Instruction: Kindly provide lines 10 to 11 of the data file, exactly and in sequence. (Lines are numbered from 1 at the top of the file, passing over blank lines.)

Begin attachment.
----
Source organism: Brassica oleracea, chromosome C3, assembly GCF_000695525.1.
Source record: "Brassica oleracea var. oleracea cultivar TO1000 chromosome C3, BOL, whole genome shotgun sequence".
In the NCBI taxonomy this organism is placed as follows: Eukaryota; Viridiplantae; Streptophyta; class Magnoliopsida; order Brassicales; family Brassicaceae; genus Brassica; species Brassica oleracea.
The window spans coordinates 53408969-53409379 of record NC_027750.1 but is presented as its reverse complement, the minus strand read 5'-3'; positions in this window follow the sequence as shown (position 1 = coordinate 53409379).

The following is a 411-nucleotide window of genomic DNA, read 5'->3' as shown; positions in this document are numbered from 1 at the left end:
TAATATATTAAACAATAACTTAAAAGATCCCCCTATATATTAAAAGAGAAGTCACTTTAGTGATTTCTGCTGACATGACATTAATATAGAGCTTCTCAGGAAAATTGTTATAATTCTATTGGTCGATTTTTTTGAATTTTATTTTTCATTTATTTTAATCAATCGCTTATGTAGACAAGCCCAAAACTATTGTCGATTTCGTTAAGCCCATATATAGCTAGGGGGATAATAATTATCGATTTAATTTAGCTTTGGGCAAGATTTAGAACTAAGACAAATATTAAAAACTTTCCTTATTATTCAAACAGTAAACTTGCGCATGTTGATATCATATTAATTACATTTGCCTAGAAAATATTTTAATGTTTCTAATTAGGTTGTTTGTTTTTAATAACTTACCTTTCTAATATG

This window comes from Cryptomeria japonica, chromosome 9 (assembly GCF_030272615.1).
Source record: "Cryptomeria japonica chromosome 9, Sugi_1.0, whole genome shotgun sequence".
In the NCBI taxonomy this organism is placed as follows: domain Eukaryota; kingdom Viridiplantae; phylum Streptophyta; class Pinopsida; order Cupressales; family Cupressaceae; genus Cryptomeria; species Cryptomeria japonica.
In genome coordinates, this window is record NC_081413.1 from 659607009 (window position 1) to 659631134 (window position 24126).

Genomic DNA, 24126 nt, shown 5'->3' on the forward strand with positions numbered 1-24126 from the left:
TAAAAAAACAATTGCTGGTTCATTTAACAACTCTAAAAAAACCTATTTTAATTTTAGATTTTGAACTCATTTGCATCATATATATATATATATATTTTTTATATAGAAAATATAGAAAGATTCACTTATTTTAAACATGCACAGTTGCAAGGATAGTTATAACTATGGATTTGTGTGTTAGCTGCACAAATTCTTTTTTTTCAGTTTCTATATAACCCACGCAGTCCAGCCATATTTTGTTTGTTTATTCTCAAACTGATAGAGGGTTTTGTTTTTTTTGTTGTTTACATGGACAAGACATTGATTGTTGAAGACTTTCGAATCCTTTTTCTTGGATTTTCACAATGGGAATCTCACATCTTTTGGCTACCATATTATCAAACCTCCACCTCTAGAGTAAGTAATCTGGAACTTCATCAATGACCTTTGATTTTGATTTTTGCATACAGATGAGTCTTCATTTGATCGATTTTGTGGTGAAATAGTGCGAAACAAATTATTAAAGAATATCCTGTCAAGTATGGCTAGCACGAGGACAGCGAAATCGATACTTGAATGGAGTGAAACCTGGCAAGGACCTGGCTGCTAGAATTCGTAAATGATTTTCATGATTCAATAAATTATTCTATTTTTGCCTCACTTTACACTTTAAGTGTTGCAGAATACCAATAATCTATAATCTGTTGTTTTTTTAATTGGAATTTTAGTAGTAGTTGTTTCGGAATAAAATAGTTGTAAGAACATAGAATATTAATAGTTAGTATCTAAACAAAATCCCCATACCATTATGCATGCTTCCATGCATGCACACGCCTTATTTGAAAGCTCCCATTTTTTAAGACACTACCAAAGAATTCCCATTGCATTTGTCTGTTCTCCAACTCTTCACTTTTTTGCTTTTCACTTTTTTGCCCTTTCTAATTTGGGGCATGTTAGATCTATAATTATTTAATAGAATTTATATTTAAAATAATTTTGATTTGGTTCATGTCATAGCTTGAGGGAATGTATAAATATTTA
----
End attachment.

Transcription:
In genome coordinates, this window is record NC_081413.1 from 659607009 (window position 1) to 659631134 (window position 24126).

Genomic DNA, 24126 nt, shown 5'->3' on the forward strand with positions numbered 1-24126 from the left: